Category: Exhibitions

These posts comment on or review history of science related exhibitions.

Astronomy and Printing

The Printing Museum in Tokyo has what looks to be an amazing temporary exhibit right now on astronomy and print, aptly named “Astronomy and Printing. In search of new world vision.”[1]

Astronomy and Printing, a special exhibition at the Printing Museum, Tokyo.

The exhibit brings together nearly 100 printed objects stretching from the 1450s to the 1870s.[2] In addition to showing an impressive range of items, the flyer and brochure are truly beautiful.[3]

The amazing flyer for the “Astronomy and Printing” exhibition.

The museum also hosted some lectures on the history of astronomy, alas now all past.

On the back of the flyer were listed the various lectures that accompanied the exhibit.

The brochure lists the objects, a list that includes all the expected authors and works, e.g., works by Pliny, Ptolemy, Hyginus, Albumasar, Peurbach, Regiomonatus, Dürer, Apian, Fine, Brahe, Kepler, as well as a number of Japanese authors,[4] etc. It also has a nice timeline with authors and references to the books on display as well as cosmological diagrams.

The brochure listed the items on display and provided this nice timeline that keyed to the objects on display.

The exhibition runs until January 20, 2019. If you find yourself in Tokyo with nothing to do, I recommend an afternoon at the Printing Museum.

  1. That is the English title. Since I don’t know Japanese, I can only assume the Japanese title is the same. If you do know Japanese, you can find out more at the Japanese page: 天文学と印刷  ↩

  2. As my Japanese hasn’t improved in the last sentence or so, I should acknowledge that I might have missed some object.  ↩

  3. For reasons I don’t understand, the English page does not have a link to the flyer. A PDF is available from the Japanese page linked in note 1.  ↩

  4. My Japanese is still, regrettably, nonexistent.  ↩

Astrology and Medicine at the College of Physicians

There is a nice little exhibition on astrology and medicine at College of Physicians of Philadelphia (CPP): “Under the Influence of The Heavens: Astrology in Medicine in the 15th and 16th Centuries.” They selected about a dozen books from their rich and often unexplored collection of early printed books. One case displays some incunabula ranging from relatively well known books.

The College's exhibit:
The CPP’s exhibit: “Under the Influence of The Heavens: Astrology in Medicine in the 15th and 16th Centuries.”

One of the earlier books in the exhibit is the 1496 edition of Marsilio Ficino’s De vita libri tres, replete with annotations:

Marsilio Ficino, De vita libri tres (1489).
An annotated copy of Marsilio Ficino’s De vita libri tres (1496).

Another early text is Giovanni Abiosi’s defense of astrology (for some of Abiosi’s other works, see here):

Giovanni Abiosi, Dialogus in astrologiae defensionem (1494).
Giovanni Abiosi, Dialogus in astrologiae defensionem (1494).

The other case holds sixteenth-century books, including a nice copy of Gregor Reisch’s widely read Margarita philosophica (for more on Reisch’s views on astrology, see this post):

Gregor Reisch's Margarita philosophica (1517).
Gregor Reisch’s Margarita philosophica (1517).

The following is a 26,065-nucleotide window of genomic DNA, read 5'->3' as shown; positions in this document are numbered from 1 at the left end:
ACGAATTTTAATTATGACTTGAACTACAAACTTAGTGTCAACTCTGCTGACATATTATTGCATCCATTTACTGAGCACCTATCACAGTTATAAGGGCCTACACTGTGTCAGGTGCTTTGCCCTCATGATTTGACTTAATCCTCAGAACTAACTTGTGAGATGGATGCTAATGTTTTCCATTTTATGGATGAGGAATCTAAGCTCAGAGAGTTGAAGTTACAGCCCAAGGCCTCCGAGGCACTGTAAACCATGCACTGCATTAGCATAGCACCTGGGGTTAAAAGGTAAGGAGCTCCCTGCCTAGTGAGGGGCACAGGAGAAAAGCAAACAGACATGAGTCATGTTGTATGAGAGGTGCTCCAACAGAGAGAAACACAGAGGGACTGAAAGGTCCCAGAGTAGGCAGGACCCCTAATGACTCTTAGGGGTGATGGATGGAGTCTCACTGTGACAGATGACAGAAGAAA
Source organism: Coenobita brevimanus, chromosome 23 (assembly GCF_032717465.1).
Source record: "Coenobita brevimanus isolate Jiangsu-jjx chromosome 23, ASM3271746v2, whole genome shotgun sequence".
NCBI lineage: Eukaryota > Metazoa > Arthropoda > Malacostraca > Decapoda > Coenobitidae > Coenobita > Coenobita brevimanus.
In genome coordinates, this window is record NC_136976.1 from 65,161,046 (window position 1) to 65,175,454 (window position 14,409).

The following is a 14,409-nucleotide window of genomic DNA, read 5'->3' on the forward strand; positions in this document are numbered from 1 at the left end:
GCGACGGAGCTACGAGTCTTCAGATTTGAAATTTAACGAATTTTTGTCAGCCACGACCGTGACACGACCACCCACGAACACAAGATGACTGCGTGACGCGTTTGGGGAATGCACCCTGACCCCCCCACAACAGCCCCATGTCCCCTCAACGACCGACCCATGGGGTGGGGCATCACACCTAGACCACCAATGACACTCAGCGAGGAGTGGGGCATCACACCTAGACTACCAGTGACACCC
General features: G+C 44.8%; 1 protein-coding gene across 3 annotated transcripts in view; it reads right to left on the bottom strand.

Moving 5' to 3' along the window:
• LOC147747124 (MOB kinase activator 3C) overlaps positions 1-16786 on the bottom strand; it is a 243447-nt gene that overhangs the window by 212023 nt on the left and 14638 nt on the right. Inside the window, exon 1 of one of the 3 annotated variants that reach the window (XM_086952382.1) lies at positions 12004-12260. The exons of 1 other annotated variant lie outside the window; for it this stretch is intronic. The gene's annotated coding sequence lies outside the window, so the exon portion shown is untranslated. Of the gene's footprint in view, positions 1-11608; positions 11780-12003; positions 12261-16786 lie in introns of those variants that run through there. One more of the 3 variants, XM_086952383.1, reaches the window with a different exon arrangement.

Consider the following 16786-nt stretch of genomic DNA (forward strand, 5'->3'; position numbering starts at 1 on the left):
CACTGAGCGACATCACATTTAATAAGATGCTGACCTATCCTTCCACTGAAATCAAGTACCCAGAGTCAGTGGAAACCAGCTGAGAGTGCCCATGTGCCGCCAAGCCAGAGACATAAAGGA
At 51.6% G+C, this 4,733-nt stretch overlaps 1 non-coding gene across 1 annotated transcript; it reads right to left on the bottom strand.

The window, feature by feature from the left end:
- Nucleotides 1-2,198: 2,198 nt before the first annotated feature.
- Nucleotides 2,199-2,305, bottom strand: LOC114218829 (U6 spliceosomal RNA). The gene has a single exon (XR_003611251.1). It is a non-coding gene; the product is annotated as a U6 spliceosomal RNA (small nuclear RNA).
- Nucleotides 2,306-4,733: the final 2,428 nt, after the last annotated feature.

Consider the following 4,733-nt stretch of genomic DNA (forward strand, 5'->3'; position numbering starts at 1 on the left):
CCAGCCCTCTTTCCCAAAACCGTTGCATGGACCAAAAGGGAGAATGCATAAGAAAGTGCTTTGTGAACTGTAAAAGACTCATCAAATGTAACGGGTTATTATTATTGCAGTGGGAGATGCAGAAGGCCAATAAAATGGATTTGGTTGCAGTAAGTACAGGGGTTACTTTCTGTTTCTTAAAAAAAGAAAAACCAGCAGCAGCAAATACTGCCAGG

A couple of these later books have elaborate volvelles—sort of paper instruments with moveable wheels that allowed a reader to carry out various operations.

The elaborate volvelles in Giovanni Paduani's Liberalium artium professoris Viridarium Mathematicorum (1563).
The elaborate volvelles in Giovanni Paduani’s Liberalium artium professoris Viridarium Mathematicorum (1563).

These few books don’t begin to scratch the surface of the medico-astrological books at the CPP. Fortunately, many of the early works, at least through the sixteenth century, were identified by Alexandra Waleko, a recent history major Haverford College who interned at the CPP a couple summers ago, thanks to support from the Hurford Center for the Arts and Humanities at Haverford.

Alex Waleko helped catalog the College of Physician's books on medical astrology.
Alex Waleko helped catalog the College of Physician’s books on medical astrology.

After spending a semester in Granada studying abroad and conducting research in the archives for her thesis, she returned and spent the summer digging through the collection at the CPP looking for early books on astrology and medicine. These provided much of the foundation for her interesting thesis on how astrology served the political agenda of King Alfonso X.

If you are in Philadelphia you should stop by the CPP and look at the exhibit.

A LEGO Turing Machine?

Science geeks are at it again. They’ve built the Antikythera Mechanism and Charles Babbage’s Difference Engine out of LEGOs. Now to celebrate Alan Turing’s birthday they’ve constructed a functioning Turing Machine:

Davy Landman and Jeroen van den Bos constructed a Turing Machine out of LEGOs.

The video at the original post shows the machine blazing through the difficult mathematical problem: 2+2.

What will these science geeks build next, a functioning astrolabe? Maybe an Armillary Sphere? Or maybe Mechanical Turk?

“You are Here”—A Special Exhibition on Maps

Haverford College’s Special Collections is about to open a new exhibition titled “You Are Here: Exploring the Contours of Our Academic Community Through Maps” (more information is here). I was asked to write a caption for James C. Prichard’s ethnographic maps that accompanied his Natural History of Man (1843). Here is the draft of my caption. The exhibition will also feature some student work from my Introduction to the History of Science course, see here.

Mapping Racial Variations

Prichard’s ethnographic map of Asia (Source: Quaker and Special Collections, Haverford College)

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